In 2014, Napa Wildlife Rescue was introduced to photographer John Comisky during a wildlife release. Now, nine years later, John is stepping down as Board President at the end of this month. This would be heartbreaking news if it was not for Carol Poole, previously Vice President, stepping up to lead the organization, as well as John’s generous offer to stay on as a Board Member. Tom Clark will succeed Carol as Vice President, and into 2022 we go! 

John spoke with social media coordinator, Kelly Gray, about his time at NWR and where he sees the organization headed next. Read on for insights into the critical role that storytelling, best practices and community networking plays in the longevity of Napa Wildlife Rescue. 

KG: Through your photography and work with Napa Wildlife Rescue, it’s clear that you love wildlife. How did your love of wildlife begin? 

John: There have been so many intersections with wildlife so, I’ll go back to one of earliest that caused a deep impact.  I was out in the wild, helping to look for a runaway horse. We were far out in open land among low rolling hills when something caused me to turn and unexpectedly encounter the steady gaze of a mountain lion from the crest of the next hill over. Between his hill and mine was a deep ravine, but it felt like we were horizontally close, and because there was nothing but low grass around each of us, we were both completely evident to each other.

As our eyes locked there was a deep and penetrating connection, an absorption.  No fear, no intent, just a mutual consideration of another presence. It went on for what seemed like a long time but was probably a minute before it broke off. The lion moved away in a smooth, almost buttery motion, which became part of my definition of beauty from then on. I always feel like I was just there when I think of it.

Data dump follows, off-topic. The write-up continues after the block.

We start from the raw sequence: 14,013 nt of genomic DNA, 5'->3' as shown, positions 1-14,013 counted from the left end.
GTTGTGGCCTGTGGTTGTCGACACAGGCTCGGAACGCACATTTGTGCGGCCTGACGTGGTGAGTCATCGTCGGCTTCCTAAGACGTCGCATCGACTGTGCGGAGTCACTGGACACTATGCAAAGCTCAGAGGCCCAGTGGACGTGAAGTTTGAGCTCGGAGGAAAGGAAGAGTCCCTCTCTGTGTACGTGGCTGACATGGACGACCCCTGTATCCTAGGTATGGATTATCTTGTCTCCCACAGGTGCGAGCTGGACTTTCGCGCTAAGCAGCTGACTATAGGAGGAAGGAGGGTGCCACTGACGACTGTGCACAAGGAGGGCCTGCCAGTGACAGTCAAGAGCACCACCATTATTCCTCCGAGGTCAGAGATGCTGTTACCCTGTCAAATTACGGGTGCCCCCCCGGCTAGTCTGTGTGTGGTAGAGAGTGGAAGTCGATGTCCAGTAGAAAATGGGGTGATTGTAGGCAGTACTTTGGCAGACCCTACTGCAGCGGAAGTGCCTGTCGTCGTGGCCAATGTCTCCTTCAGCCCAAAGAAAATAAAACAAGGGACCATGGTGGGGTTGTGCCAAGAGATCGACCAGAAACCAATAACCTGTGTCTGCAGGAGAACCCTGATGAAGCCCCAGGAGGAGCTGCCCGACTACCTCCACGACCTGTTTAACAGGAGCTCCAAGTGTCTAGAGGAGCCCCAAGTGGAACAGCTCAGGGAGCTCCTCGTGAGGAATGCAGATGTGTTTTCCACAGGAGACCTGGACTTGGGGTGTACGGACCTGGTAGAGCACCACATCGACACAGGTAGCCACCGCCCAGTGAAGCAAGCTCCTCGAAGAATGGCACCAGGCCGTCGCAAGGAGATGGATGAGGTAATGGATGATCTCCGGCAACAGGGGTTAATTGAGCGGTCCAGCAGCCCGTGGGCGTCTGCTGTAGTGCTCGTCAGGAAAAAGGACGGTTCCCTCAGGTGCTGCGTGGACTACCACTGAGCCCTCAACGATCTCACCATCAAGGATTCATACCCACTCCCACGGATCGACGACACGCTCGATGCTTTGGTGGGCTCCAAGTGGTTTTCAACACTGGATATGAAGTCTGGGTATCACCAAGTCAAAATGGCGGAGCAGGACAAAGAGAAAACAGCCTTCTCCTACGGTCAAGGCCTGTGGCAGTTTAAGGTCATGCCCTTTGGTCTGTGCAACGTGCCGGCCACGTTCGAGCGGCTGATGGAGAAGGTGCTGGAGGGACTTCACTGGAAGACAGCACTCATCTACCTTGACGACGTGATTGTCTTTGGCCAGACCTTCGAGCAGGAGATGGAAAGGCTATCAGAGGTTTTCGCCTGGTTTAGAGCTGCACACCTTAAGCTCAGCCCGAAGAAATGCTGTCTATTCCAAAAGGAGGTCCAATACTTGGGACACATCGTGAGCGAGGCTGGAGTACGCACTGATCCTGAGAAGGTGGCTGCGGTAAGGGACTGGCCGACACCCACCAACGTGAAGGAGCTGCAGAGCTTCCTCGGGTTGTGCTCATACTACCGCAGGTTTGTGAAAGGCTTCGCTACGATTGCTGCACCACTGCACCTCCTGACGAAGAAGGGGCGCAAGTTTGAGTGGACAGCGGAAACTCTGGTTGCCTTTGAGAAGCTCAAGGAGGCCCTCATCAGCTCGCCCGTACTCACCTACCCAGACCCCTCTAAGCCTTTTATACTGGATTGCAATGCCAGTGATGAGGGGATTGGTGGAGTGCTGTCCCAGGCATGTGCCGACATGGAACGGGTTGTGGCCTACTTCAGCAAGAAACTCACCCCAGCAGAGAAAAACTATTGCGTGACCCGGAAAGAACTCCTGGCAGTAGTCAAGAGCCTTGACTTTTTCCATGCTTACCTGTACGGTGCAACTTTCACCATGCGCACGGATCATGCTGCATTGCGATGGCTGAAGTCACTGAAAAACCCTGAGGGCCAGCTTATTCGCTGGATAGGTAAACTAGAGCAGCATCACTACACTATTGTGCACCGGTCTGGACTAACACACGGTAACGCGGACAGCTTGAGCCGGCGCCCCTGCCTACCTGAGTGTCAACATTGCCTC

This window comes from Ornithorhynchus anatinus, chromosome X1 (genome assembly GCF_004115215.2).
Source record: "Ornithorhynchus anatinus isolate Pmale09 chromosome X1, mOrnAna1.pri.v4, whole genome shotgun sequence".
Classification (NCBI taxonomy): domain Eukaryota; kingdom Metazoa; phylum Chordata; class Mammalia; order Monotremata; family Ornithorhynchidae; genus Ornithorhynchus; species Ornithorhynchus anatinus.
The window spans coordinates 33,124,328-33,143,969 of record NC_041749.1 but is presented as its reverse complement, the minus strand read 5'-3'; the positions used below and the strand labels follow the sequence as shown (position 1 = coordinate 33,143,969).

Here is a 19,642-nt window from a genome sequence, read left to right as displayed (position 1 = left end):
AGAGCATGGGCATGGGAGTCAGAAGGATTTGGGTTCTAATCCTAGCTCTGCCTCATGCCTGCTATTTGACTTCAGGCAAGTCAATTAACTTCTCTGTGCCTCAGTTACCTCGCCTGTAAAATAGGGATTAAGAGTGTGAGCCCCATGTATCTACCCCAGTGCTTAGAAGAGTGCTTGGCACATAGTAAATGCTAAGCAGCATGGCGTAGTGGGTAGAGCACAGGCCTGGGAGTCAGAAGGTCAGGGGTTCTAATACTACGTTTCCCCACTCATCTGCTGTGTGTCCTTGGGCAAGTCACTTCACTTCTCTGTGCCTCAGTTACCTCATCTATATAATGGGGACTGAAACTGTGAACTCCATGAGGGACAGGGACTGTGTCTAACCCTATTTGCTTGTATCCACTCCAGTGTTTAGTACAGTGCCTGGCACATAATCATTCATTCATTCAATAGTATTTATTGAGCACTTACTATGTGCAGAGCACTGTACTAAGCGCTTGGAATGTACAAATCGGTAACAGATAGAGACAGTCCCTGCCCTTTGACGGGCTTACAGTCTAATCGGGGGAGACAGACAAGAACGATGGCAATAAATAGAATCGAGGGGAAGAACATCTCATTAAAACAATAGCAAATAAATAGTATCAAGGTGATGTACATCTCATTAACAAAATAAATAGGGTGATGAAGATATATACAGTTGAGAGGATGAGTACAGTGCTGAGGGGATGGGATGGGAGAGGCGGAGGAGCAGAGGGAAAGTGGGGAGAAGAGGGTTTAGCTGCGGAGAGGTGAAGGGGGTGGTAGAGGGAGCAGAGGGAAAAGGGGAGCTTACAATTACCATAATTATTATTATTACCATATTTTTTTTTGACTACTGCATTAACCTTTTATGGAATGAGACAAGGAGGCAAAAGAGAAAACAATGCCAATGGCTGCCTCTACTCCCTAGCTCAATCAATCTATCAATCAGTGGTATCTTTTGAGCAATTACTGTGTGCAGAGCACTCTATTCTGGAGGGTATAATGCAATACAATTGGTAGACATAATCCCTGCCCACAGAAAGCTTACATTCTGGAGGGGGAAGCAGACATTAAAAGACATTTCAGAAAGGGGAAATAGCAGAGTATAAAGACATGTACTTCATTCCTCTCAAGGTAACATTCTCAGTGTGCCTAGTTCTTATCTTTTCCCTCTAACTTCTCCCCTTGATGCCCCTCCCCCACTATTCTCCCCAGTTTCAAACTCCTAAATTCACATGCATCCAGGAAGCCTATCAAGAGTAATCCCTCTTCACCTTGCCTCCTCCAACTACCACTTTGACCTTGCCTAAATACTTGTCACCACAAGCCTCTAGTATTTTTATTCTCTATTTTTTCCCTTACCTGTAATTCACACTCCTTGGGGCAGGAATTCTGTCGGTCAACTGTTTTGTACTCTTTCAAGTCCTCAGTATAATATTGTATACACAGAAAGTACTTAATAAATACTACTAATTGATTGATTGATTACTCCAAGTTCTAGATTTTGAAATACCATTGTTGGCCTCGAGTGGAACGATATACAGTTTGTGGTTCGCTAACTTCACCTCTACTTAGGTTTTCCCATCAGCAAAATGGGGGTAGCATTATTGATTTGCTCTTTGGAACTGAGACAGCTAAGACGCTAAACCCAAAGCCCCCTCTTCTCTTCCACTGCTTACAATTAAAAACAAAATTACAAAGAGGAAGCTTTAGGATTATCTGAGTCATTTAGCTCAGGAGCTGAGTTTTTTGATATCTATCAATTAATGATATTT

John: That’s an incredible experience to have. These days, so many people are not able to interact with much wildlife in a spontaneous way, let alone an apex predator. It seems as if we have been taught to fear animals, especially predators, and yet there you were, allowing it to define your sense of beauty. Have you found opportunities at Napa Wildlife Rescue to redefine people’s experiences with wildlife? Are there specific challenges in connecting people to wildlife that especially motivate you?

John: I didn’t do wildlife photography before coming to Napa Wildlife Rescue. Part of my introduction to NWR included an invitation to photograph a release. From that moment on, I was hooked on photographing wildlife, and it is the majority of what I shoot now. Storytelling, through words and images, is my favorite and most effective way of going after one of the biggest challenges of connecting people to wildlife – the common notion that we are different, superior, more important.  A women named Helen Terwilliger once said, “Teach people to love nature.  People take care of what they love.”  I believe that, and it is an underlying principle of our social media and outreach programs.

KG: When you first came to Napa Wildlife, what was it like? Is it the same organization now?